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Matthew Hoy currently works as a metro page designer at the San Diego Union-Tribune.

The opinions presented here do not represent those of the Union-Tribune and are solely those of the author.

If you have any opinions or comments, please e-mail the author at: hoystory -at- cox -dot- net.

Dec. 7, 2001
Christian Coalition Challenged
Hoystory interviews al Qaeda
Fisking Fritz
Politicizing Prescription Drugs

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A note on the Amazon ads: I've chosen to display current events titles in the Amazon box. Unfortunately, Amazon appears to promote a disproportionate number of angry-left books. I have no power over it at this time. Rest assured, I'm still a conservative.



Tuesday, July 30, 2002
Saving a child: I wanted to point readers to this Sacramento Bee column by Marjie Lundstrom before it dropped off the Bee's Web site.

The article is something of an ode to what good laws can do. Last week a mother dropped her newborn child off at a hospital -- instead of into a trash can. The "Safe Arms for Newborns" law allows parents to leave babies at hospitals within 72 hours of the birth without facing prosecution for child abandonment.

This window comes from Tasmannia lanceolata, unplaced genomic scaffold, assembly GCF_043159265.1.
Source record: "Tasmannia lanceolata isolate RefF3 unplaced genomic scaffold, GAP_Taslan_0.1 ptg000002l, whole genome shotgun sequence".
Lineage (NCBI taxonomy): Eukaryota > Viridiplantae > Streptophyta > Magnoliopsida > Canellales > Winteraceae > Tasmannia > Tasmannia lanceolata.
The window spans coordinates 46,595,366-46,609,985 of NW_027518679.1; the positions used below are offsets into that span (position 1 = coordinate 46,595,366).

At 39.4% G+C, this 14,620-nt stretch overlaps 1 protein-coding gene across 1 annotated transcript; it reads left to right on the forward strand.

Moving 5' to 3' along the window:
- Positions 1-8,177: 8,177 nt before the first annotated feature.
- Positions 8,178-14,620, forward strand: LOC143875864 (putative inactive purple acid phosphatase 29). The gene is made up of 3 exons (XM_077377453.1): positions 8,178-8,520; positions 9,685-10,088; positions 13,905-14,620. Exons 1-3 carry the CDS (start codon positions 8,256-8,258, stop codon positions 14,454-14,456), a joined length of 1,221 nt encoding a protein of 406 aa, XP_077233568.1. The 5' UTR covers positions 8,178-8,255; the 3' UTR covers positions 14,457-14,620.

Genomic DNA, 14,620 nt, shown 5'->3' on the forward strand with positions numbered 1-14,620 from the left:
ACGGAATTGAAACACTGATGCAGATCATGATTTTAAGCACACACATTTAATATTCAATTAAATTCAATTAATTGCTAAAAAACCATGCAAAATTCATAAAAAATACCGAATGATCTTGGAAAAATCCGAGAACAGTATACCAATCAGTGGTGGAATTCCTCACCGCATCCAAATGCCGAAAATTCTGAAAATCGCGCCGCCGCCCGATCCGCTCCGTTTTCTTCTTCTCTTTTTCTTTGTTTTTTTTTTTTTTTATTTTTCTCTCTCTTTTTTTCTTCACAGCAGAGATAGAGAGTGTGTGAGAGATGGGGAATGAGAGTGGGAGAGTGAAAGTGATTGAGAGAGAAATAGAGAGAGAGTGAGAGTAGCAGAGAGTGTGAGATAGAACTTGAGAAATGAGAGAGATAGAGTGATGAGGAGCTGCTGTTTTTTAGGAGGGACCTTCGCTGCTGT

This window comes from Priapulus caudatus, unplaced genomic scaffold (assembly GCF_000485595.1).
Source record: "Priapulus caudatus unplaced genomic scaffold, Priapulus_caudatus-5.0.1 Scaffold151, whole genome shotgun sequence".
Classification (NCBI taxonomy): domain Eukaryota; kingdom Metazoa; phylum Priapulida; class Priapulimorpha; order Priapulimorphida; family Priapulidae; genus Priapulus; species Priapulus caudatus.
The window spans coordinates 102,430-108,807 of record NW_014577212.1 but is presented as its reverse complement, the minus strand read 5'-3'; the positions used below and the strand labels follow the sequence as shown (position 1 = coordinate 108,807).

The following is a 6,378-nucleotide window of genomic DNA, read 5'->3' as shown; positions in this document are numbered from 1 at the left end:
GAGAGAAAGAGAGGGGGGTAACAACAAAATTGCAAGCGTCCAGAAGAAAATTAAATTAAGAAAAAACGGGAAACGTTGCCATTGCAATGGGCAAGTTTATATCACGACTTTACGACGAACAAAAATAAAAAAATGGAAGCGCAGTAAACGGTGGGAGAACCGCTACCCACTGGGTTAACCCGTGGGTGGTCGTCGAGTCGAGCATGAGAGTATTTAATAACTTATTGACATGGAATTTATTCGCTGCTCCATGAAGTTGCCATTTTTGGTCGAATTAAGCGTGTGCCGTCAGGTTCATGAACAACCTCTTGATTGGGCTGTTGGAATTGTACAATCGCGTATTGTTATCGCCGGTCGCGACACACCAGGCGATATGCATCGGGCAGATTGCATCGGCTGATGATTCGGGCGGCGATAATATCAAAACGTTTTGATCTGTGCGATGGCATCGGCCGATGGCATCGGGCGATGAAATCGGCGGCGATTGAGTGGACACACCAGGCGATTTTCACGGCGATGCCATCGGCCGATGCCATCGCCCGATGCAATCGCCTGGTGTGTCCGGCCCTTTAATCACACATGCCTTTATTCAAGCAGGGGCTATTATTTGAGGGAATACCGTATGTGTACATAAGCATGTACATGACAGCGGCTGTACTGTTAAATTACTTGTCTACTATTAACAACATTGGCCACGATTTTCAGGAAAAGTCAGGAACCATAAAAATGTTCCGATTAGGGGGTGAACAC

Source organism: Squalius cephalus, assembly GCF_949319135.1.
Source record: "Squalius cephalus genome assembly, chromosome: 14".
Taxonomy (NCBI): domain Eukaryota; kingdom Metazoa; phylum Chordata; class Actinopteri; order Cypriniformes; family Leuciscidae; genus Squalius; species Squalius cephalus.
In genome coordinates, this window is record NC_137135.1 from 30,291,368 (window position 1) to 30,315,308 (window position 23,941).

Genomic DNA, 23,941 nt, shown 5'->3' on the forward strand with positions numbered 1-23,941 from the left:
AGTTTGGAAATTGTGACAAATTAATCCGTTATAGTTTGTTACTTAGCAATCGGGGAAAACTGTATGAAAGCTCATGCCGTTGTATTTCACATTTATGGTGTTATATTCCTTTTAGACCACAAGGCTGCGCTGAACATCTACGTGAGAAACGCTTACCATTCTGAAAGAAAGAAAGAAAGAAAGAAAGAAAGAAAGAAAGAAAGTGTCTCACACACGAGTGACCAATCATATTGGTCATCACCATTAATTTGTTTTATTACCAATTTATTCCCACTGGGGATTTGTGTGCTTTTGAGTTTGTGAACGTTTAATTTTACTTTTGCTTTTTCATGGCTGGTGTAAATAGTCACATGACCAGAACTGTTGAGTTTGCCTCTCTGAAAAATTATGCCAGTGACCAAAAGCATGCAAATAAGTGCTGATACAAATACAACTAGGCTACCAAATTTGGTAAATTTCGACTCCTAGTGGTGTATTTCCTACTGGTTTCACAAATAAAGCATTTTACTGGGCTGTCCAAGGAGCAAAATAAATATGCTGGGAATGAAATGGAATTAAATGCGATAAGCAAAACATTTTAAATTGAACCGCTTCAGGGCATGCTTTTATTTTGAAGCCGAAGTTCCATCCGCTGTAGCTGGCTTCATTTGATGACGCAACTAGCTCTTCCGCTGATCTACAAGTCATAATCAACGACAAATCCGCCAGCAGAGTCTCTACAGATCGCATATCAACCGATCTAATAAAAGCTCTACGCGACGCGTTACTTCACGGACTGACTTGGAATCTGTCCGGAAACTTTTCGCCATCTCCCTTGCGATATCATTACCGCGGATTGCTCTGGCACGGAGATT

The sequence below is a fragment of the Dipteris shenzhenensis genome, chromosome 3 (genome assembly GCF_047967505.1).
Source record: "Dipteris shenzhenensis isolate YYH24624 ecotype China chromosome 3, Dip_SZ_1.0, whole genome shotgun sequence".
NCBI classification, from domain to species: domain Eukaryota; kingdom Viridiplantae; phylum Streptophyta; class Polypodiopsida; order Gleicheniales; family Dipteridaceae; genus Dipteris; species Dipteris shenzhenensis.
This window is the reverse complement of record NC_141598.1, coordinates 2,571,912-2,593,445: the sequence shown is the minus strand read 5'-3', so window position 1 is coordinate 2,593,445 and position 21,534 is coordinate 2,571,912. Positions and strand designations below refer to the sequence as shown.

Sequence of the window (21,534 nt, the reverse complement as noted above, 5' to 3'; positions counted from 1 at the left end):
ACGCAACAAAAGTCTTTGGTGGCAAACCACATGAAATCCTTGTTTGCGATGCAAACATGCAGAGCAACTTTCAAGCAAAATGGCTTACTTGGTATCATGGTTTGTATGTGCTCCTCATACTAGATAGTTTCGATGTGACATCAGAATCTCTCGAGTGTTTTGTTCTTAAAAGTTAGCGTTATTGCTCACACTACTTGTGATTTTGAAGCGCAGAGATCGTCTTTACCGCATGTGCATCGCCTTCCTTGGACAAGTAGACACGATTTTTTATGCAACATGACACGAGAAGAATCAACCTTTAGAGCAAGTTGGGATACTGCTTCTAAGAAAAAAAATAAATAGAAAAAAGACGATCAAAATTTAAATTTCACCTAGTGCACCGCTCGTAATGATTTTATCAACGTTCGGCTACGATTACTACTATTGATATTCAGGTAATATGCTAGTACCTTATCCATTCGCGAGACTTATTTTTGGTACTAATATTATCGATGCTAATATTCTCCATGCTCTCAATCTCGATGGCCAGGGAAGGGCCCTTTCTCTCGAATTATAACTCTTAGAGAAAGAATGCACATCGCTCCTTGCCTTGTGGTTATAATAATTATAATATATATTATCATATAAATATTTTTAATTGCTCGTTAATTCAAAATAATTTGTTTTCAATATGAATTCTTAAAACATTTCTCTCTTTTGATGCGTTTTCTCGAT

It is especially ironic that this latest unidentified mom chose to surrender her baby in San Bernardino, much of which is served by Senate Republican leader Jim Brulte. It was Brulte who sponsored the Safe Arms law, which took effect in January 2001.

But it was Gov. Gray Davis who nearly torpedoed that law last year by eliminating any money to publicize it. Faced with bad press and a tough re-election bid, Davis suddenly "found" $500,000 earlier this year to help get the word out.

Then he assembled a news conference to trumpet the good news.


Set aside that small measure of disgust for a moment, and harken back to April when Davis restored funding for state trauma centers.

To quote once again:


The January media advisory promised a dramatic tale: "Governor Gray Davis to save state trauma centers from budget ax."

What it didn't say: The governor's own Department of Finance had put the $25 million on the chopping block.

Three months later, the governor told 400 doctors who belong to the powerful California Medical Association that he would expand a health care program for children. He didn't mention his original plans to phase out the program.


Notice a pattern?

1:47 AM

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